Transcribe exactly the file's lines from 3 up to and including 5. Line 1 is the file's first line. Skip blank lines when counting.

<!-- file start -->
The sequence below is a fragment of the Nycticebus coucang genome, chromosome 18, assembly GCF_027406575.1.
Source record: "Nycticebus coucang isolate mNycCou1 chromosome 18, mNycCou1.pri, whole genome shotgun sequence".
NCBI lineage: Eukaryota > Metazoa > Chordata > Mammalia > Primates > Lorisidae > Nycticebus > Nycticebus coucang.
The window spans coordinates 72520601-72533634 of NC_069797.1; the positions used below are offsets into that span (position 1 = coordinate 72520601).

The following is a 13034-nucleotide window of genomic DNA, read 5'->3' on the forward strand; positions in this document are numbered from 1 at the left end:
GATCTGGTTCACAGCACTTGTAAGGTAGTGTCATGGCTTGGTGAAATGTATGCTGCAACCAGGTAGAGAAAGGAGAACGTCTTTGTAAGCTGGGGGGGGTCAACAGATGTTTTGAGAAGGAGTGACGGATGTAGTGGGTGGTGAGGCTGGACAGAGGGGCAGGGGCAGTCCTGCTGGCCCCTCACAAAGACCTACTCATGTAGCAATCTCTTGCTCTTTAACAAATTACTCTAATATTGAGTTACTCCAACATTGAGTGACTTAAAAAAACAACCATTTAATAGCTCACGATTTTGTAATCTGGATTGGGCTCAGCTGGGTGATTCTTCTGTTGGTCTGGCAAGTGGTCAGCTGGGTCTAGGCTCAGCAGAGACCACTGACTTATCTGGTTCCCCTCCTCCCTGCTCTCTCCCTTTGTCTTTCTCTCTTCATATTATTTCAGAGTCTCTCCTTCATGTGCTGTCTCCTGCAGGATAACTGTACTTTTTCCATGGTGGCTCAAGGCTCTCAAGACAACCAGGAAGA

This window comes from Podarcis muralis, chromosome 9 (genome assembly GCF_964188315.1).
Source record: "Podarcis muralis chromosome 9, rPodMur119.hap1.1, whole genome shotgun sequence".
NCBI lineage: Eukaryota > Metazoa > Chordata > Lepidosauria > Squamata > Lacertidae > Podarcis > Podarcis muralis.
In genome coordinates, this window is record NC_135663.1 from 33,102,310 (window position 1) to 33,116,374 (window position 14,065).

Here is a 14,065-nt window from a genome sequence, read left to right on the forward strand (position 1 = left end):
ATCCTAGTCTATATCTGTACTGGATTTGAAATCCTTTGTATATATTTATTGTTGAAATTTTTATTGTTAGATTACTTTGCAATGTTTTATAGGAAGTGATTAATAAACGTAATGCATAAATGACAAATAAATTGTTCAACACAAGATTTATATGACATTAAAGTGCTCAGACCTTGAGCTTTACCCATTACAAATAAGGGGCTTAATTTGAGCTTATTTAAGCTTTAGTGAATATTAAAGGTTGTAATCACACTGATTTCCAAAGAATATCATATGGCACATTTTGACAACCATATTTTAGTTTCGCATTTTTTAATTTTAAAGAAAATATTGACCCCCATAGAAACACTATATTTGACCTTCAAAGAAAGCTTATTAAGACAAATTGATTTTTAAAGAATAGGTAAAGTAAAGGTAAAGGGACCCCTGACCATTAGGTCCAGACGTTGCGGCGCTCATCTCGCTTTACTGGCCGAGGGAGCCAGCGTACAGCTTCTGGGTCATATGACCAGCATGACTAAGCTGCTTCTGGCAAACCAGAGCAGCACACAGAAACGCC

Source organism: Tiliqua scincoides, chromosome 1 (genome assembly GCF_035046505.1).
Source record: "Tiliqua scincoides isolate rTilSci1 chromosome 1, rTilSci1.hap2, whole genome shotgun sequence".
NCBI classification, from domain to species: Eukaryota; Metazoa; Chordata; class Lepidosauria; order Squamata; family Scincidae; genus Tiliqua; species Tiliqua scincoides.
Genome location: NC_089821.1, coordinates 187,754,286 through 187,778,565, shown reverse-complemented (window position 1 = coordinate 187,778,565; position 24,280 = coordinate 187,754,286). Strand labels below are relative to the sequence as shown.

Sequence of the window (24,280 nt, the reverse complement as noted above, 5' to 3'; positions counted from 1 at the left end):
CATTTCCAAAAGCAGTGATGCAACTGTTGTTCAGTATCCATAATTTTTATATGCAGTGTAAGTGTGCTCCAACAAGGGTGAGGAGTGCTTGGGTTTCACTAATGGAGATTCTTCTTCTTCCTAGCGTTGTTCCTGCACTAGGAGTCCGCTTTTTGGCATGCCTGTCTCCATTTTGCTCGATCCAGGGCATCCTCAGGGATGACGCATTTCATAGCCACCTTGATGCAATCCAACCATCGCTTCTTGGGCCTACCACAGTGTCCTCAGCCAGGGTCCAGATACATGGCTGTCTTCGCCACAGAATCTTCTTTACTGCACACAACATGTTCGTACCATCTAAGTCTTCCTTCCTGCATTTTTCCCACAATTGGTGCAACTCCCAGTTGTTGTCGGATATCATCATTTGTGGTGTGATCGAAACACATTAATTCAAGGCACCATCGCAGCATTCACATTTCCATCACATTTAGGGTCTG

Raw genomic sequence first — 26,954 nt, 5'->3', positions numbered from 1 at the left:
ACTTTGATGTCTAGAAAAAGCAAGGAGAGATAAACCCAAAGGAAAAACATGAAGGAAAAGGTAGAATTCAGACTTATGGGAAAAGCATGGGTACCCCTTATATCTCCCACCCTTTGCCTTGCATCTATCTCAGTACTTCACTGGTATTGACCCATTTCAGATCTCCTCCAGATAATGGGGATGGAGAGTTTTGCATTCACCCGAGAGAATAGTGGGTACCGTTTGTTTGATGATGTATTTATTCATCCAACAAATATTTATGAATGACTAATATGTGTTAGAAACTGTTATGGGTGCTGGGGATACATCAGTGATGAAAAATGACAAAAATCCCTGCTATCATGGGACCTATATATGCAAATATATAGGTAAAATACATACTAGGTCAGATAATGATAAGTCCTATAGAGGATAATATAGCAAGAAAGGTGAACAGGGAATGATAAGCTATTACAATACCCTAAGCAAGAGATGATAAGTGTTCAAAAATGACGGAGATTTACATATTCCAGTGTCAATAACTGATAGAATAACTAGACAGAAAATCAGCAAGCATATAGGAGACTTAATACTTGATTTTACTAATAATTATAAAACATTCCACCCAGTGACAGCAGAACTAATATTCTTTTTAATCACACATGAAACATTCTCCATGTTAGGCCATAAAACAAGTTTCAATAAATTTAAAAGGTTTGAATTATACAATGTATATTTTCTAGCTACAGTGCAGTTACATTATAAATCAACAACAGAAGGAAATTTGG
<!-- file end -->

NCBI lineage: Eukaryota > Metazoa > Chordata > Mammalia > Primates > Lorisidae > Nycticebus > Nycticebus coucang.
The window spans coordinates 72520601-72533634 of NC_069797.1; the positions used below are offsets into that span (position 1 = coordinate 72520601).

The following is a 13034-nucleotide window of genomic DNA, read 5'->3' on the forward strand; positions in this document are numbered from 1 at the left end: